The World's Jeb Sharp reports that the US government is under increasing pressure to launch an inquiry into the alleged abuse of terrorism suspects. Demonstrators protested outside the White House today. President Obama has so far been reluctant to begin an investigation.
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MARCO WERMAN: A Qatari man held as an enemy combatant for five years in a US Navy brig pleaded guilty today to terrorism charges. Ali al-Marri admitted to training at Al Qaeda camps and having contact with Khalid Sheikh Mohammed, the alleged 9/11 mastermind. The resolution of Al-Marri's case comes at a time of national soul searching over US policies since 9/11, especially interrogation techniques that many have called torture. There's a clamor for an investigation, perhaps even a truth commission, to help the country move past the alleged abuses. The World's Jeb Sharp reports.
JEB SHARP: President Obama has been exhorting the country to move forward and not dwell on the past, but some advocates say you can't move forward without dealing with the past. They say the United States needs a full investigation of the facts. Juan Mendes is President of the International Center for Transitional Justice. His New York-based organization helps countries around the world respond to past human rights abuses.
JUAN MENDES: What happens if you don't have accountability is that open wounds fester in a society for a long time.
SHARP: Former CIA officer Michael Scheuer says that's nonsense.
MICHAEL SCHEUER: There's no investigation needed. All that's needed is to continue the Pandora's Box that President Obama has opened -- produce all the documents dating back to 1995.
SHARP: Scheuer goes back to 1995 because that's when the US rendition program to send suspects to third countries began under President Clinton. Scheuer believes full disclosure will vindicate US interrogation programs. And he dismisses the notion that some sort of South Africa style truth and reconciliation commission is appropriate here. Daniel Byman doesn't think overseas truth commissions are the right model, either. Byman directs the Center for Peace and Security Studies at Georgetown University.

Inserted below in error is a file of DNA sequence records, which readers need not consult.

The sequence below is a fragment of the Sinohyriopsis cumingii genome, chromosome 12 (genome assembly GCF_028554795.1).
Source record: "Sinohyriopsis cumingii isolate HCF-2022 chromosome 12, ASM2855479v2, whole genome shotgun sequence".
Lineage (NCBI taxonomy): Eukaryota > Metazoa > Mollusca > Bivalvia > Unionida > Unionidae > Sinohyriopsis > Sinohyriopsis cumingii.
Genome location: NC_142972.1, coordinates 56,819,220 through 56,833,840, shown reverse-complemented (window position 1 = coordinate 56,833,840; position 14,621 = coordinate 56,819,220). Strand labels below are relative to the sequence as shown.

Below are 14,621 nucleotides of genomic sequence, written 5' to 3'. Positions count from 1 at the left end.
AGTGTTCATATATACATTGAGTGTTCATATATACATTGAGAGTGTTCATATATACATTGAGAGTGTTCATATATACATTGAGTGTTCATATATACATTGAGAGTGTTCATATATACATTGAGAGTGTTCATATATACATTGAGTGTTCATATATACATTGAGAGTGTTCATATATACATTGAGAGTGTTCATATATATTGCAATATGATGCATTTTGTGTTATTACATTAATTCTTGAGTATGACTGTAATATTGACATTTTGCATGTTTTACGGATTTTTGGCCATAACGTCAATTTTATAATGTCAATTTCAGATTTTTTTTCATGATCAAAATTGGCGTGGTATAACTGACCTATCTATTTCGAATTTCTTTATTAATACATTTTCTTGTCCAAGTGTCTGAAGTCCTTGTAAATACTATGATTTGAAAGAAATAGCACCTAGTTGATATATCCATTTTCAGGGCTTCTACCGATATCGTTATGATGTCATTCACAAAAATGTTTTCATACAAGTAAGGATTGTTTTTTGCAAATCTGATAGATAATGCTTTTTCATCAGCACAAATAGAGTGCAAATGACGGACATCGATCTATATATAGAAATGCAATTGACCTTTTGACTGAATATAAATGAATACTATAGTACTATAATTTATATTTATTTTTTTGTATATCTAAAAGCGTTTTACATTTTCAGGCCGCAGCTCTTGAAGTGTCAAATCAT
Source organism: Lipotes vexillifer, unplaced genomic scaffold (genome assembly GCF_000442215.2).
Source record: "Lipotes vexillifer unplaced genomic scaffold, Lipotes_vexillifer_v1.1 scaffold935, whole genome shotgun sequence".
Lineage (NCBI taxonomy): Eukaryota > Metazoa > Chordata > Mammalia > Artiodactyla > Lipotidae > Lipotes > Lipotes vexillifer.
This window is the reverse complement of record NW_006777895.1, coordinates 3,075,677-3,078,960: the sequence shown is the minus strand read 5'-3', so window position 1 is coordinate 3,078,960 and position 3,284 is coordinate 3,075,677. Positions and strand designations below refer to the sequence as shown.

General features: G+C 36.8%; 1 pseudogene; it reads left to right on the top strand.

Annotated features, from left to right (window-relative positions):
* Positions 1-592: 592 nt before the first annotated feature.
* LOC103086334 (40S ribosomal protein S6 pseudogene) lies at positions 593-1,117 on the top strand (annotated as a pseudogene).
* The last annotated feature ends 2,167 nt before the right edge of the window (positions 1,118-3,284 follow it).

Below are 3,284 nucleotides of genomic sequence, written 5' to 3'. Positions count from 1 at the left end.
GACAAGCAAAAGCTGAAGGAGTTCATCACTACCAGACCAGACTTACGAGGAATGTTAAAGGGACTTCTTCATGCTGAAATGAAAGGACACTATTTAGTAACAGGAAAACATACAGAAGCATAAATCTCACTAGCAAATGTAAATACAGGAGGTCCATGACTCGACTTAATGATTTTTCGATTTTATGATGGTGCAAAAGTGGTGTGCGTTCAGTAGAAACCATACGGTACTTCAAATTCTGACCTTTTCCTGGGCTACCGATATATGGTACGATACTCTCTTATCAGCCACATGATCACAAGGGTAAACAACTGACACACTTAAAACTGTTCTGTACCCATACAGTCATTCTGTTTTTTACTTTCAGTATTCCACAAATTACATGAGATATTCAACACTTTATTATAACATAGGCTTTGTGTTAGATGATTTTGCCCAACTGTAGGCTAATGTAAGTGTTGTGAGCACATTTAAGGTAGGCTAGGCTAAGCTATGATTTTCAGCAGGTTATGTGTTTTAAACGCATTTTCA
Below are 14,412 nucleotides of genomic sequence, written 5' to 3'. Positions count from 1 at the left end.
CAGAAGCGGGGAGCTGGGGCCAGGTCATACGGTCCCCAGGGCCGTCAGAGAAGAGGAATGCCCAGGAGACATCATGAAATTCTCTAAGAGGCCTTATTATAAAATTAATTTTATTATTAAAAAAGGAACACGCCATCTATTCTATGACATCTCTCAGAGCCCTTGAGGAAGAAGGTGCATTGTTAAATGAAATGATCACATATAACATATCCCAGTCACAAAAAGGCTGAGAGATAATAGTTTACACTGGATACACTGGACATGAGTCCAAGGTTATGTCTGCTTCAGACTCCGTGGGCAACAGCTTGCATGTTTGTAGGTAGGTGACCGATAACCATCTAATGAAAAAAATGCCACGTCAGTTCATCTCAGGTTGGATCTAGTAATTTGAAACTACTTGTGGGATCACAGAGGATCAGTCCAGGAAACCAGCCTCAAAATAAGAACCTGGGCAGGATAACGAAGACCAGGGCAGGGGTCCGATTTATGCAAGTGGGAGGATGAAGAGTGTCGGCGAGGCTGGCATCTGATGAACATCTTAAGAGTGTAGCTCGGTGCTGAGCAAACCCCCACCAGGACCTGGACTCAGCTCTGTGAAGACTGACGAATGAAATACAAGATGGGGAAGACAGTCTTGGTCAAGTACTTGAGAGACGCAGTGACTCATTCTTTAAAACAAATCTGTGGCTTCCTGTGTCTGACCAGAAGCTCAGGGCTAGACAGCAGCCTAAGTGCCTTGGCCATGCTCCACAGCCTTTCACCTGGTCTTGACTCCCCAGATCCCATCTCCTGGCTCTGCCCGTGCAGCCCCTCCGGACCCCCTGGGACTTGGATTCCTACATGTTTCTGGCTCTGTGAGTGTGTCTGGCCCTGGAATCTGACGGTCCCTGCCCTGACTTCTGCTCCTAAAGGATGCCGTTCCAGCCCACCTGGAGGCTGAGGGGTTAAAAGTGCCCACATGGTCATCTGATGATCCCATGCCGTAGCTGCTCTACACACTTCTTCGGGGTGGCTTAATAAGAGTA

DANIEL BYMAN: Most of the parallels people draw, truth commissions and so on, whether South Africa, Peru, or elsewhere tend to be cases where citizens of a country were victims of abuse by the government of that country. And here we have a case where the individuals involved are foreigners, and when it comes to something like waterboarding, are members of a terrorist organization.
SHARP: Proponents of a commission of inquiry acknowledge that key difference â€“ that it wasn't Americans torturing Americans. But they say it shouldn't matter. Again, Juan Mendes.
MENDES: It's different in the sense of need for a constituency, but the standards are very much the same. I mean, there's no difference. The prohibition on torture, for example, doesn't apply to victims who are citizens. It applies to everyone under the jurisdiction of the United States.
SHARP: Mendes would like to see the United States follow Peru's example. That country had both a truth commission and prosecutions in the wake of a terrible conflict marked by human rights abuses. Former President Alberto Fujimori was recently convicted for crimes of abduction, torture, and murder. Mendes's colleague, Lisa Magarell, says Peru may be more analogous to the US situation than people realize. The government was targeting members of the Shining Path guerrillas, who, like Al Qaeda, were considered beyond the pale.
LISA MAGARELL: Terrorists who were part of Shining Path and who committed horrific crimes were also considered not to be worthy of not being tortured and were subjected to indefinite detentions, trials by judges who were masked, and these kind of situations that we see to some extent repeated in the United States.
SHARP: But Georgetown's Daniel Byman, who worked on the 9/11 Commission investigation, says the goals of the Peru process were different from what the US might hope to achieve in any future torture investigation.
BYMAN: The goal here, it would seem to me, would be to put in place a series of safeguards that make sure that abuse of interrogations don't happen even in times of great national stress. That's quite different than the goals of the commissions that happened overseas, where the purpose really was to make sure that individuals in the country who had suffered had some form of psychological release.
SHARP: If there is to be a commission of inquiry, Byman says, it's key that its shapers know exactly what its purpose is. For The World, I'm Jeb Sharp.